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All summer in a day. Fandom powered by Wikia. Ray Bradbury Sci-Fi Predictions Fulfilled - Infographic. Sci/fi-novell Ray Bradbury – Savannen – Terese klassrum. A Story of Love. Undefined Ray Bradbury That was the week Ann Taylor came to teach summer school at Green Town Central.
It was the summer of her twenty-fourth birthday, and it was the summer when Bob Spaulding was just fourteen. Everyone remembered Ann Taylor, for she was that teacher for whom all the children wanted to bring huge oranges or pink flowers, and for whom they rolled up the rustling green and yellow maps of the world without being asked. She was that woman who always seemed to be passing by on days when the shade was green under the tunnels of oaks and elms in the old town, her face shifting with the bright shadows as she walked, until it was all things to all people.
The Small Assassin. Just when the idea occurred to her that she was being murdered she could not tell.
There had been little subtle signs, little suspicions for the past month; things as deep as sea tides in her, like looking at a perfectly calm stretch of tropic water, wanting to bathe in it and finding, just as the tide takes your body, that monsters dwell just under the surface, things unseen, bloated, many-armed, sharp-finned, malignant and inescapable. A room floated around her in an effiuvium of hysteria. Sharp instruments hovered and there were voices, and people in sterile white masks.
My name, she thought, what is it? The October Game. The Rocket Man. The Gift. The Gift by Ray Bradbury Tomorrow would be Christmas, and even while the three of them rode to the rocket port the mother and father were worried.
It was the boy's first flight into space, his very first time in a rocket, and they wanted everything to be perfect. So when, at the customs table, they were forced to leave behind his gift, which exceeded the weight limit by no more than a few ounces, and the little tree with the lovely white candles, they felt themselves deprived of the season and their love. The boy was waiting for them in the terminal room. The April Witch. Into the air, over the valleys, under the stars, above a river, a pond, a road, flew Cecy.
Invisible as new spring winds, fresh as the breath of clover rising from twilight fields, she flew. She soared in doves as soft as white ermine, stopped in trees and lived in blossoms, showering away in petals when the breeze blew. She perched in a limegreen frog, cool as mint by a shining pool. She trotted in a brambly dog and barked to hear echoes from the sides of distant barns. She lived in new April grasses, in sweet clear liquids rising from the musky earth. The Dog In The Red Bandana. In memory of the master storyteller, who died yesterday, we thought we’d repost this absolute must-must-must-read short story, which was written… two years ago when he was 89.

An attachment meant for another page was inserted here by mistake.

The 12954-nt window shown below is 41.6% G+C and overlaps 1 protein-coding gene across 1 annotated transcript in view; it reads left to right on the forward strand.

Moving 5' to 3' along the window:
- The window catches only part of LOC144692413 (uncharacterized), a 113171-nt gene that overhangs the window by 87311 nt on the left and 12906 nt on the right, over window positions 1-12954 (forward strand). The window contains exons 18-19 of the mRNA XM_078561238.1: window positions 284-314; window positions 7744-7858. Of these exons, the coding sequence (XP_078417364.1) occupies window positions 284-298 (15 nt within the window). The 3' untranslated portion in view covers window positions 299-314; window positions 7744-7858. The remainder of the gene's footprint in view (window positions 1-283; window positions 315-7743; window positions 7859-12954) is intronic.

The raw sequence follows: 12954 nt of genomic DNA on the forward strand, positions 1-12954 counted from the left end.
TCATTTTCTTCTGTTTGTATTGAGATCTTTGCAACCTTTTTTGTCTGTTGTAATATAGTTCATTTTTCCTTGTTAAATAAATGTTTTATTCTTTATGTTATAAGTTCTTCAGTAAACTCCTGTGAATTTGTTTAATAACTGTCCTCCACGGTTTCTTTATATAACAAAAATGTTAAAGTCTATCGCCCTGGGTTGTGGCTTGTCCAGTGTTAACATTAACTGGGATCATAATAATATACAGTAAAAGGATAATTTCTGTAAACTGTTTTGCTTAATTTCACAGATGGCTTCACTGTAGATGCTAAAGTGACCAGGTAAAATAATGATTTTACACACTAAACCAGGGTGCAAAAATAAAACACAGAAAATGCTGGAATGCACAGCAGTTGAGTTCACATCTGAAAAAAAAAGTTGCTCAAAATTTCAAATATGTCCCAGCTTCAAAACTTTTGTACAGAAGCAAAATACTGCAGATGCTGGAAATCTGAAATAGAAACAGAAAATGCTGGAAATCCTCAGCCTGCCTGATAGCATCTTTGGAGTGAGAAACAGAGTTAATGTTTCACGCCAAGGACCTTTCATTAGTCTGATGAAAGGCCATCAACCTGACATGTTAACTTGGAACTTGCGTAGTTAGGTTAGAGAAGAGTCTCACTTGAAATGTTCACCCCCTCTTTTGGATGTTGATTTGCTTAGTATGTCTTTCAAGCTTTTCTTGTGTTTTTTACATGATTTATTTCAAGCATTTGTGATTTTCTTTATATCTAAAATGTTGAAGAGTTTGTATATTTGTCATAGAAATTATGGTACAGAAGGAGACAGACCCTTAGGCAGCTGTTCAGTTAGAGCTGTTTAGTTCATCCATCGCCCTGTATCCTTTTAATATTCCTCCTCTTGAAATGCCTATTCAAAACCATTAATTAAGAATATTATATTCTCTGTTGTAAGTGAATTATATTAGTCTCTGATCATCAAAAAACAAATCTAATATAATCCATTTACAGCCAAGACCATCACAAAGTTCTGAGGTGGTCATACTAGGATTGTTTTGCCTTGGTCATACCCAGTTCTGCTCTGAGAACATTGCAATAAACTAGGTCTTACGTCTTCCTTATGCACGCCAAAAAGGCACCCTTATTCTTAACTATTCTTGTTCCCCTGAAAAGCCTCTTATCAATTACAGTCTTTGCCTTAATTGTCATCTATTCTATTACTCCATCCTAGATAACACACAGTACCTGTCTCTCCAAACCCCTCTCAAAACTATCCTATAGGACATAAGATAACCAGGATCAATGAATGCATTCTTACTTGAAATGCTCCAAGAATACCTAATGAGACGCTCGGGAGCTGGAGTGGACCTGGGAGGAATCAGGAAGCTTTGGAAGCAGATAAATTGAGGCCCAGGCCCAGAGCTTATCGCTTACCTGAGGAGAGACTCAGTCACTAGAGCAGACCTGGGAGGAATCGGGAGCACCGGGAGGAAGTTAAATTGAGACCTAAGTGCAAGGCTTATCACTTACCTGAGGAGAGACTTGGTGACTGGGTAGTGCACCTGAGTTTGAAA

Needless to say, it caused a little stir among his fanbase, as it is so, well, you’ll see. The patient was in the hospital only three long sad days when on a Sunday, with all the doctors mostly absent and the nurses off doing something no one knew, that the remarkable thing happened. He could hear the approach of the remarkable event moments before its arrival because of the explosions of laughter and the welcoming cries of patients far down the hall. At long last the remarkable event arrived in the door. A man stood there and on the end of a leash he held the most beautiful golden retriever that anyone had ever seen. The Lake. Something Wicked This Way Comes by Ray Bradbury. The Drummer Boy of Shiloh. Embroidery. The Laurel and Hardy Love Affair. He called her Stanley, she called him Ollie.
That was the beginning, that was the end, of what we will call the Laurel and Hardy love affair. She was twenty-five, he was thirty-two when they met at one of those dumb cocktail parties where everyone wonders what they are doing there. But no one goes home, so everyone drinks too much and lies about how grand a late afternoon it all was. The Illustrated Man. August 2026: There Will Come Soft Rains. The Last Night of the World. Originally published in the February 1951 issue of Esquire "What would you do if you knew this was the last night of the world?
Eckels felt his eyelids blink over his stare, and the sign burned in this momentary darkness: Warm phlegm gathered in Eckels' throat; he swallowed and pushed it down. The muscles around his mouth formed a smile as he put his hand slowly out upon the air, and in that hand waved a check for ten thousand dollars to the man behind the desk.
"Does this safari guarantee I come back alive? " The Veldt. The One Who Waits. Your analysis of the story, the best one will be duly awarded and placed here.
The first contestant is from Estonia. The second contestant is from Moscow. The Happiness Machine.